Having just drove by there minutes ago I thought about it and looked up to see if I can find any information about the Stewart’s starting somewhere before being in Templeton. The EPA had to clean up pcbs or some other toxic on many people’s lawns in Baldwinville . Something like 18 in of soil had to be removed. Sad

      1. Thanks for sharing that bit of the Stewart story, Mike. I think I had come across he EPA report but never went as far as tracing the business from earlier. Again, this all came from curiosity of the marking on the bottom of my brother’s chair. There’s traces of those things, like hidden dorway, likely all around us.

  9. I just acquired a Temple Stuart ROCKINGHAM table I am refinishing (literally RIGHT NOW). I am planning on selling!!!! my email is shainamue23@gmail.com it is GORGEOUS…. if you would like photos email me!!!!

    I am in New Jersey! Can deliver for a small price as I have family in MAss.


  10. I also have a Duxbury rocking chair. The underneath is stamped with 945 R. Also, written by hand “298”. I’d love to find out more about it has well.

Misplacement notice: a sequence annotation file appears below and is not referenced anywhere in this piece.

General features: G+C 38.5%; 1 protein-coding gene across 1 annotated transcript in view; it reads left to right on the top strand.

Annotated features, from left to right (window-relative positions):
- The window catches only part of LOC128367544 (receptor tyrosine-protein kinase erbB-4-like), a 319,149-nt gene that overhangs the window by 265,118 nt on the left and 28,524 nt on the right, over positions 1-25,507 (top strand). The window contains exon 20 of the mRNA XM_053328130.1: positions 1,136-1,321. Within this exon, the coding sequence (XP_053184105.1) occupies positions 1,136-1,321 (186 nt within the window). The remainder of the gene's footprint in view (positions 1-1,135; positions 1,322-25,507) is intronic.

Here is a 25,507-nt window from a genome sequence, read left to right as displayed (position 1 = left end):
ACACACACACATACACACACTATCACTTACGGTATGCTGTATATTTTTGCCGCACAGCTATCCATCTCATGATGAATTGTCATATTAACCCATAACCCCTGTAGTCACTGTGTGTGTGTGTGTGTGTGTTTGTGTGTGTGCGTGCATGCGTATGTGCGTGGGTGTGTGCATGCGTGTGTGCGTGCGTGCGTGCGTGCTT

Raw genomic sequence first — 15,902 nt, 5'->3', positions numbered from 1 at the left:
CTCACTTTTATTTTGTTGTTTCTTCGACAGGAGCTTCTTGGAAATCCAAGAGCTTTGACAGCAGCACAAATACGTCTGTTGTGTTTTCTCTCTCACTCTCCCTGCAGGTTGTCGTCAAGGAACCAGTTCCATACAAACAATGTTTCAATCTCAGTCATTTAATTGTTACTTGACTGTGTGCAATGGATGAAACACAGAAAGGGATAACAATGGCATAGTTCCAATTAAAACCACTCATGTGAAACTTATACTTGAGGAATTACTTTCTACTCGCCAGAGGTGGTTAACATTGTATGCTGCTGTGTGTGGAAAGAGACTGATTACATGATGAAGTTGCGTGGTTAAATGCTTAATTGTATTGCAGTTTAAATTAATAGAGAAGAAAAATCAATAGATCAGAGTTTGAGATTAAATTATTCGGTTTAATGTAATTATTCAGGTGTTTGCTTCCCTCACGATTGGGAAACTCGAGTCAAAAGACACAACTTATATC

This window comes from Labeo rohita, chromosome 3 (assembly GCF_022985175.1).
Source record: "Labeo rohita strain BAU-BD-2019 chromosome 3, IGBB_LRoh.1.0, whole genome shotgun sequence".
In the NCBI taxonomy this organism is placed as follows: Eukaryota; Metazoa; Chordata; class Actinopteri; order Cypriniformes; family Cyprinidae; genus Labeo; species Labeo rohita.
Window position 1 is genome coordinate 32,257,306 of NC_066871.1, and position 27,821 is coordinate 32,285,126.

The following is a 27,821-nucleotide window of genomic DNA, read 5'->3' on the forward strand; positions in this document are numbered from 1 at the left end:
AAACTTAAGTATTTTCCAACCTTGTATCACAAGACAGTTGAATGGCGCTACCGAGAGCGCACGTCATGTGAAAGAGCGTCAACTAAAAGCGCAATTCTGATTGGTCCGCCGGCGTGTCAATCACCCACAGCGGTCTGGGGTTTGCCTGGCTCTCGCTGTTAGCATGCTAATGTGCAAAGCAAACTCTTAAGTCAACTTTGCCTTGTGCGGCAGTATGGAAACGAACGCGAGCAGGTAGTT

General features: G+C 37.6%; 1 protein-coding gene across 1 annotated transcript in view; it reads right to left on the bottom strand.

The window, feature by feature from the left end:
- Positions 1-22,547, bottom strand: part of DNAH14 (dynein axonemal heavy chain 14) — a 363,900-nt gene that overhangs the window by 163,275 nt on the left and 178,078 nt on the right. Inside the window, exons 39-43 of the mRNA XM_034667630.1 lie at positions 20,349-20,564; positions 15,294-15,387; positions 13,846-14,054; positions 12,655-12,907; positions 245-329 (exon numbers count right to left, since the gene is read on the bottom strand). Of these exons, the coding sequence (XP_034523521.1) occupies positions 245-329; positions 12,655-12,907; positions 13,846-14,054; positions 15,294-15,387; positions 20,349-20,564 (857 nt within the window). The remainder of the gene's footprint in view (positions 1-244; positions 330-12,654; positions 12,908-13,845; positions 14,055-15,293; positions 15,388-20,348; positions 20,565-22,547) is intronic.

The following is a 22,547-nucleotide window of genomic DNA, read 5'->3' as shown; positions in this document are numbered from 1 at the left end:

11. I just sanded and stained one myself, very comfortable for even a husky guy like myself too bad value decreased, what would you estimate it at for one very similar to yours? I also love the history side of picking & poking and getting stories from people it’s half the fun.

  12. Hello,just came into this blog while on break. I have a Temple Stuart Rockingham corner hutch that was given to me by my godmother. We have sold our house and was looking for information on it. Need to sell it. It has a really neat glass in the doors,looks like it bubbles out. Anyone interested??

  13. I have four dining room chairs which belonged to my parents, and which we used when I was a kid (1960s). They are a set, though not all are marked. Those that are are “995 DUXBURY” and I also see the Temple Stuart imprint. Nice to know the history of these chairs!

  14. It’s the name of the line that particular chair is from. You have a Temple Stuart Duxbury chair. There were different lines of furniture. I know this where I’ve been researching a hutch I’m currently refinishing. I’m having a hard time with the hinges on mine so in my search I’ve found out the stamp on the back is the particular line of furniture. I have a Temple Stuart Rockingham hutch. Hope this helps and if anyone knows anything about the hinges on these things please let me know. I’m needing to replace them but don’t know what kind of hinges these are.

    1. Thanks Krystle, that makes more sense than my crazy theories! A Model number. Using that as a search term I find… my chair but the exact same one listed for sale in Minnesota.